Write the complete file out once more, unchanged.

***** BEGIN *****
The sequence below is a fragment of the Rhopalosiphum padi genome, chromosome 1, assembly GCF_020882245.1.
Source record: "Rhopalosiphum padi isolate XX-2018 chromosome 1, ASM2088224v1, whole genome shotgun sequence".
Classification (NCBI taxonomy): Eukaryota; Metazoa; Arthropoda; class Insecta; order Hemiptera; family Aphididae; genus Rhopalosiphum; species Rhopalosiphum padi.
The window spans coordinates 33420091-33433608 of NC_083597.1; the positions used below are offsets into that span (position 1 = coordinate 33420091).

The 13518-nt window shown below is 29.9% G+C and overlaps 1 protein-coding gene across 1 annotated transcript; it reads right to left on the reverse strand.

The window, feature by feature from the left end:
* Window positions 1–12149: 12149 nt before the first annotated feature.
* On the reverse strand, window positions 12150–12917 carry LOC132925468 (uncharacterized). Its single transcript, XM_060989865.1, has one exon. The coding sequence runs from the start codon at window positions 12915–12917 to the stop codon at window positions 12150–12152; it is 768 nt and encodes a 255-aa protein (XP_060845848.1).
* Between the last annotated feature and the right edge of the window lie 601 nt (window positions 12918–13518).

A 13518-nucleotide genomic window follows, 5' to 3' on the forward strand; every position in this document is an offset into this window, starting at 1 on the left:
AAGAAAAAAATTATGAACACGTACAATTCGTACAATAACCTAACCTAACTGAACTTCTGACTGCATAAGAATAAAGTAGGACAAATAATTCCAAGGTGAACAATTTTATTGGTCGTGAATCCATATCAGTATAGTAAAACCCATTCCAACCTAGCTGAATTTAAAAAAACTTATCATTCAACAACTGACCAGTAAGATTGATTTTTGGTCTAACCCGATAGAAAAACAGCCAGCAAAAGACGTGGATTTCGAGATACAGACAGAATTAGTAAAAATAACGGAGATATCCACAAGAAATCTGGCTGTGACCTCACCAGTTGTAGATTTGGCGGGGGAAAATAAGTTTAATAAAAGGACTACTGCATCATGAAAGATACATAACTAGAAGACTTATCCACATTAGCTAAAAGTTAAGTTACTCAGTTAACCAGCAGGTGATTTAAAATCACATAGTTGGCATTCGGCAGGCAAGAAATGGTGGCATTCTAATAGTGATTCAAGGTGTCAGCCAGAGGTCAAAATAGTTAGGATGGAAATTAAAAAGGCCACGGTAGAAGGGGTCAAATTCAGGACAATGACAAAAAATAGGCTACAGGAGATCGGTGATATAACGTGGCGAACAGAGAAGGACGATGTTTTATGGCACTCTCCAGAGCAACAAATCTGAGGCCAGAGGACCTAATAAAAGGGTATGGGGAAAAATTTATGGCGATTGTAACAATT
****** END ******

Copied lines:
The sequence below is a fragment of the Rhopalosiphum padi genome, chromosome 1, assembly GCF_020882245.1.
Source record: "Rhopalosiphum padi isolate XX-2018 chromosome 1, ASM2088224v1, whole genome shotgun sequence".
Classification (NCBI taxonomy): Eukaryota; Metazoa; Arthropoda; class Insecta; order Hemiptera; family Aphididae; genus Rhopalosiphum; species Rhopalosiphum padi.
The window spans coordinates 33420091-33433608 of NC_083597.1; the positions used below are offsets into that span (position 1 = coordinate 33420091).

The 13518-nt window shown below is 29.9% G+C and overlaps 1 protein-coding gene across 1 annotated transcript; it reads right to left on the reverse strand.

The window, feature by feature from the left end:
* Window positions 1–12149: 12149 nt before the first annotated feature.
* On the reverse strand, window positions 12150–12917 carry LOC132925468 (uncharacterized). Its single transcript, XM_060989865.1, has one exon. The coding sequence runs from the start codon at window positions 12915–12917 to the stop codon at window positions 12150–12152; it is 768 nt and encodes a 255-aa protein (XP_060845848.1).
* Between the last annotated feature and the right edge of the window lie 601 nt (window positions 12918–13518).

A 13518-nucleotide genomic window follows, 5' to 3' on the forward strand; every position in this document is an offset into this window, starting at 1 on the left:
AAGAAAAAAATTATGAACACGTACAATTCGTACAATAACCTAACCTAACTGAACTTCTGACTGCATAAGAATAAAGTAGGACAAATAATTCCAAGGTGAACAATTTTATTGGTCGTGAATCCATATCAGTATAGTAAAACCCATTCCAACCTAGCTGAATTTAAAAAAACTTATCATTCAACAACTGACCAGTAAGATTGATTTTTGGTCTAACCCGATAGAAAAACAGCCAGCAAAAGACGTGGATTTCGAGATACAGACAGAATTAGTAAAAATAACGGAGATATCCACAAGAAATCTGGCTGTGACCTCACCAGTTGTAGATTTGGCGGGGGAAAATAAGTTTAATAAAAGGACTACTGCATCATGAAAGATACATAACTAGAAGACTTATCCACATTAGCTAAAAGTTAAGTTACTCAGTTAACCAGCAGGTGATTTAAAATCACATAGTTGGCATTCGGCAGGCAAGAAATGGTGGCATTCTAATAGTGATTCAAGGTGTCAGCCAGAGGTCAAAATAGTTAGGATGGAAATTAAAAAGGCCACGGTAGAAGGGGTCAAATTCAGGACAATGACAAAAAATAGGCTACAGGAGATCGGTGATATAACGTGGCGAACAGAGAAGGACGATGTTTTATGGCACTCTCCAGAGCAACAAATCTGAGGCCAGAGGACCTAATAAAAGGGTATGGGGAAAAATTTATGGCGATTGTAACAATT